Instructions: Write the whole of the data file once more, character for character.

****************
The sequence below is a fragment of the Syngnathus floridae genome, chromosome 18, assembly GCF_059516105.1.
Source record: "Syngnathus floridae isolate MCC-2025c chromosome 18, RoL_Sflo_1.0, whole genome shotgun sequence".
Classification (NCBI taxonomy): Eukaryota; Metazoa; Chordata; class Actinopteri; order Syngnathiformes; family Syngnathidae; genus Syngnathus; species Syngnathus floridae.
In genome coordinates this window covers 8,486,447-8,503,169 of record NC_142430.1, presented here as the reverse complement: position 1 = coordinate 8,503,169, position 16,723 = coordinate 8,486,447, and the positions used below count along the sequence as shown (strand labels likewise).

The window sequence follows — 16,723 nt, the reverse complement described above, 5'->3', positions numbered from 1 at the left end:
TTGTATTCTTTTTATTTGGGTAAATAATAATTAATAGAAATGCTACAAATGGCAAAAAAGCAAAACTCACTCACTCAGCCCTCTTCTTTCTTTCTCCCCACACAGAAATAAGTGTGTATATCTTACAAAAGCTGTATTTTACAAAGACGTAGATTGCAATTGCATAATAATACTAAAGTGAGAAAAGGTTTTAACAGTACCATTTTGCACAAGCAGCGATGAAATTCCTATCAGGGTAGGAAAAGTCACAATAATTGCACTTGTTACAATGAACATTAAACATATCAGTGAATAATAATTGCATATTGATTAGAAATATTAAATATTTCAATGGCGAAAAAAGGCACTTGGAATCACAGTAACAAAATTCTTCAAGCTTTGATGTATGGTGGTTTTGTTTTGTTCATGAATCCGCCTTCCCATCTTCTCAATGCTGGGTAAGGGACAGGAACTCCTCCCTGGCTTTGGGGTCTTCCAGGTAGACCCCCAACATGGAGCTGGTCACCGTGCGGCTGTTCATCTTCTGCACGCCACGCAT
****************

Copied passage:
The sequence below is a fragment of the Syngnathus floridae genome, chromosome 18, assembly GCF_059516105.1.
Source record: "Syngnathus floridae isolate MCC-2025c chromosome 18, RoL_Sflo_1.0, whole genome shotgun sequence".
Classification (NCBI taxonomy): Eukaryota; Metazoa; Chordata; class Actinopteri; order Syngnathiformes; family Syngnathidae; genus Syngnathus; species Syngnathus floridae.
In genome coordinates this window covers 8,486,447-8,503,169 of record NC_142430.1, presented here as the reverse complement: position 1 = coordinate 8,503,169, position 16,723 = coordinate 8,486,447, and the positions used below count along the sequence as shown (strand labels likewise).

The window sequence follows — 16,723 nt, the reverse complement described above, 5'->3', positions numbered from 1 at the left end:
TTGTATTCTTTTTATTTGGGTAAATAATAATTAATAGAAATGCTACAAATGGCAAAAAAGCAAAACTCACTCACTCAGCCCTCTTCTTTCTTTCTCCCCACACAGAAATAAGTGTGTATATCTTACAAAAGCTGTATTTTACAAAGACGTAGATTGCAATTGCATAATAATACTAAAGTGAGAAAAGGTTTTAACAGTACCATTTTGCACAAGCAGCGATGAAATTCCTATCAGGGTAGGAAAAGTCACAATAATTGCACTTGTTACAATGAACATTAAACATATCAGTGAATAATAATTGCATATTGATTAGAAATATTAAATATTTCAATGGCGAAAAAAGGCACTTGGAATCACAGTAACAAAATTCTTCAAGCTTTGATGTATGGTGGTTTTGTTTTGTTCATGAATCCGCCTTCCCATCTTCTCAATGCTGGGTAAGGGACAGGAACTCCTCCCTGGCTTTGGGGTCTTCCAGGTAGACCCCCAACATGGAGCTGGTCACCGTGCGGCTGTTCATCTTCTGCACGCCACGCAT